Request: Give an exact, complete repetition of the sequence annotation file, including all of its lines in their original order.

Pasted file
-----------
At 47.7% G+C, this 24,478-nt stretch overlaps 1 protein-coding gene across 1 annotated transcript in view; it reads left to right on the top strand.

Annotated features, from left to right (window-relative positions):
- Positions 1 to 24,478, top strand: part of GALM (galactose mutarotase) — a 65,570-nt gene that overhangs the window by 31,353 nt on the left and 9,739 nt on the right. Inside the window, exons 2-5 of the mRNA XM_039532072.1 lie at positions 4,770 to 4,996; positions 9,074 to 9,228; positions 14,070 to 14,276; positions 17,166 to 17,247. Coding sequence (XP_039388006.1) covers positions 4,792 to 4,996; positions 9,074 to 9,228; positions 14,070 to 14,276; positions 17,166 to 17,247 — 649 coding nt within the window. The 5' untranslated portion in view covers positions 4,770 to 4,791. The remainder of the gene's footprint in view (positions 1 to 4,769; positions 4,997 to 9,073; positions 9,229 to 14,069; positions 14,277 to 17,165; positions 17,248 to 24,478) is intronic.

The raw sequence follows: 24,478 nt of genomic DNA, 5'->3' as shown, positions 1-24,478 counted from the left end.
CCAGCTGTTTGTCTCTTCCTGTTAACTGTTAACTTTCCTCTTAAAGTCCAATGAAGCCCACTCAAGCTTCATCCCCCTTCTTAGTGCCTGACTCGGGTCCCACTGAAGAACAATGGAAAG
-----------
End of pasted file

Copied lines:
At 47.7% G+C, this 24,478-nt stretch overlaps 1 protein-coding gene across 1 annotated transcript in view; it reads left to right on the top strand.

Annotated features, from left to right (window-relative positions):
- Positions 1 to 24,478, top strand: part of GALM (galactose mutarotase) — a 65,570-nt gene that overhangs the window by 31,353 nt on the left and 9,739 nt on the right. Inside the window, exons 2-5 of the mRNA XM_039532072.1 lie at positions 4,770 to 4,996; positions 9,074 to 9,228; positions 14,070 to 14,276; positions 17,166 to 17,247. Coding sequence (XP_039388006.1) covers positions 4,792 to 4,996; positions 9,074 to 9,228; positions 14,070 to 14,276; positions 17,166 to 17,247 — 649 coding nt within the window. The 5' untranslated portion in view covers positions 4,770 to 4,791. The remainder of the gene's footprint in view (positions 1 to 4,769; positions 4,997 to 9,073; positions 9,229 to 14,069; positions 14,277 to 17,165; positions 17,248 to 24,478) is intronic.

The raw sequence follows: 24,478 nt of genomic DNA, 5'->3' as shown, positions 1-24,478 counted from the left end.
CCAGCTGTTTGTCTCTTCCTGTTAACTGTTAACTTTCCTCTTAAAGTCCAATGAAGCCCACTCAAGCTTCATCCCCCTTCTTAGTGCCTGACTCGGGTCCCACTGAAGAACAATGGAAAG